Methods. In March 2018, we extracted data for two levels of MAT: 1) opioid-specialty clinics, and 2) BUP practitioners in Michigan (SAMHSA Treatment Locator Tool) and county-level income (U.S. Census Bureau). We assessed county-level availability of both levels of MAT dichotomously (yes/no) and continuously. Rural Urban Continuum Codes were used to categorize county-level urbanicity as metropolitan or non-metropolitan. We assessed county-level income using a median split ($43,373) of all Michigan counties. Bivariate analyses examined urbanicity differences in MAT availability and county-level income, and county-level income differences in MAT availability. We conducted two separate logistic regression analyses examining the association of urbanicity to any opioid-specialty clinic(s) and any BUP practitioner(s), controlling for county-level income.
Results. There were 42 opioid-specialty clinics and 769 waivered BUP practitioners across Michigan’s 83 counties (non-metropolitan: n=57, 68.7%). Bivariate analyses highlighted non-metropolitan counties as less likely (than metropolitan) to have any opioid-specialty clinic(s) (p<.001), fewer opioid-specialty clinics (p<.001), any BUP practitioner(s) (p<.001), and fewer BUP practitioners (p<.001). Further, non-metropolitan counties were more likely to be low-income counties (p<.01), and low-income counties were less likely (than high-income) to have any opioid-specialty clinic(s) (p<.01), fewer opioid-specialty clinics (p<.01), any BUP practitioner(s) (p<.001), and fewer BUP practitioners (p<.001). Logistic regression analyses (controlling for county-level income) demonstrated that non-metropolitan counties were 35.6 and 12.2 times less likely (than metropolitan) to have any opioid-specialty clinic(s) (p<.001) or BUP practitioners (p<.05), respectively. County-level income was not significantly associated with opioid-specialty clinic availability, though low-income counties were 5.9 times less likely (than high-income) to have any BUP practitioner(s) (p<.01).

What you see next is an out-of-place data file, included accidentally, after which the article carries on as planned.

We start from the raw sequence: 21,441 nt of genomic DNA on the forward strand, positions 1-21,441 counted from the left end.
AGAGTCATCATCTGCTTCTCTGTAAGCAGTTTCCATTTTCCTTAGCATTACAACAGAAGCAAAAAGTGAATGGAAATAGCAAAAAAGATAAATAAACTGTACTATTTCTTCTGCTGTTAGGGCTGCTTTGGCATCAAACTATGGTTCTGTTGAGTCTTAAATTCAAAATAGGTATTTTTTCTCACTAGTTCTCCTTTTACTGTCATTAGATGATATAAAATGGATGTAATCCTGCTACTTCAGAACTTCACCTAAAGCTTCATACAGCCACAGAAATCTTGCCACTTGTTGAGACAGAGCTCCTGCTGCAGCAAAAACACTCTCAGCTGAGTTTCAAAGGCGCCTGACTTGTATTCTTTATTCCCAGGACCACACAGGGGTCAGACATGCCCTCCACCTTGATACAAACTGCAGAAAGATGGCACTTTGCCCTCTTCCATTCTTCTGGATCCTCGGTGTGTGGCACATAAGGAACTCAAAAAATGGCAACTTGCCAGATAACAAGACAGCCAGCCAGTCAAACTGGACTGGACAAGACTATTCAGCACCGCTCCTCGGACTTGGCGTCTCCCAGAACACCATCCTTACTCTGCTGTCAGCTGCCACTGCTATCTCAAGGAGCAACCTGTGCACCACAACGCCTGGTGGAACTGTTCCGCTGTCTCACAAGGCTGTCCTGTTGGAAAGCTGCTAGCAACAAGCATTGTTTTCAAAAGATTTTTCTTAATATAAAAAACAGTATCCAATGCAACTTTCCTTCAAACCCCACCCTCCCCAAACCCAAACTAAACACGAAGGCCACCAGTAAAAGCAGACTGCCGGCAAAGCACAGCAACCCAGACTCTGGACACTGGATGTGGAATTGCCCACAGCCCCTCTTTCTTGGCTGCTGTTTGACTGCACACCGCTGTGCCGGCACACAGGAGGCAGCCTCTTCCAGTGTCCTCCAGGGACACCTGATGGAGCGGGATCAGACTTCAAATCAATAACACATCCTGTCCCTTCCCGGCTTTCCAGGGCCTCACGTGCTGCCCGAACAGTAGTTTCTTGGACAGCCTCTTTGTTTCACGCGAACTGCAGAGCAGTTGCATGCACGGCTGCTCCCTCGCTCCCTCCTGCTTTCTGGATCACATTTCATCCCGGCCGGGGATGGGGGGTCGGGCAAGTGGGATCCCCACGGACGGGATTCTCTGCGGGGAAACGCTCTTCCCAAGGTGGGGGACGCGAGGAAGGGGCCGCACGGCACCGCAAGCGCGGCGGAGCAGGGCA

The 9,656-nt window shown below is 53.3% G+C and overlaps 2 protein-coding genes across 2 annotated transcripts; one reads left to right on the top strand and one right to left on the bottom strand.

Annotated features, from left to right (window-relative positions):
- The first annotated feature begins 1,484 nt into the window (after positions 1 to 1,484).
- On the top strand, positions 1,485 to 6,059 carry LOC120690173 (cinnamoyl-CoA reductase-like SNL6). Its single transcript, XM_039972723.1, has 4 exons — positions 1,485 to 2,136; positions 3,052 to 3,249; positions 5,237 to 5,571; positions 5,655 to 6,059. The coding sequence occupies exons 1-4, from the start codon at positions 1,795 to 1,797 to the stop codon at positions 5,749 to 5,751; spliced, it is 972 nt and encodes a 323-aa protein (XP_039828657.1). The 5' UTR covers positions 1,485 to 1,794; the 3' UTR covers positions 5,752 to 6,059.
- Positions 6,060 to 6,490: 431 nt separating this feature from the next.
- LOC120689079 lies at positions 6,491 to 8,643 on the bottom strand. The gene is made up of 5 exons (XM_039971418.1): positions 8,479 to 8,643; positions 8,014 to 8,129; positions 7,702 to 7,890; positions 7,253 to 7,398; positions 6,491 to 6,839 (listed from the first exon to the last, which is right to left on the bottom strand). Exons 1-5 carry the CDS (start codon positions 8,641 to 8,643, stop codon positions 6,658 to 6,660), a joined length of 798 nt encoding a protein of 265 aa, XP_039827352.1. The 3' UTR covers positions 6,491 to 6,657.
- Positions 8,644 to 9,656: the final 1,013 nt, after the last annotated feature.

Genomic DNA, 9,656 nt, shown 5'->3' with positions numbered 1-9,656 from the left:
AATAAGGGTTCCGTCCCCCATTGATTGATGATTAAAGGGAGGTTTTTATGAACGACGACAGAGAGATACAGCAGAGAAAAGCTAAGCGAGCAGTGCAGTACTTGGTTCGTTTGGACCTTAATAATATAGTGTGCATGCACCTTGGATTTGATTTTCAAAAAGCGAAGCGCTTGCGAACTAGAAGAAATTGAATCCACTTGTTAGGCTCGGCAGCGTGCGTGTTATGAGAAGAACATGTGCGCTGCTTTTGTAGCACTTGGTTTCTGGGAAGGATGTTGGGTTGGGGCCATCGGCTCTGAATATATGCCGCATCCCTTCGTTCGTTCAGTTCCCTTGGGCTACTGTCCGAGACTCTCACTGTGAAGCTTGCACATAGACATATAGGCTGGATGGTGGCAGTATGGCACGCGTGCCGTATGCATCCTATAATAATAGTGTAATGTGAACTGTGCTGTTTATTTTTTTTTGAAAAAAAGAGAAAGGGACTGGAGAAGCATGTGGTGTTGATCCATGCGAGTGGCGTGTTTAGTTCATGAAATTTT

Conclusions and Implications. Our study highlights a relative shortage of opioid-specialty clinics and BUP practitioners among non-metropolitan Michigan counties. Results were consistent when accounting for county-level income. There are sufficient challenges that undermine the feasibility of expanding the availability of opioid-specialty clinics (burdensome staffing requirements, high infrastructural costs). By comparison, expanding the availability of BUP practitioners represents a cost-effective, feasible solution to address MAT shortages for low-income, non-metropolitan counties. Therefore, we suggest approaches that engage practitioners in non-specialty settings (family medicine) to provide BUP, and recommend initiatives encouraging rural practitioners interested in delivering BUP to consult via telemedicine with experienced practitioners.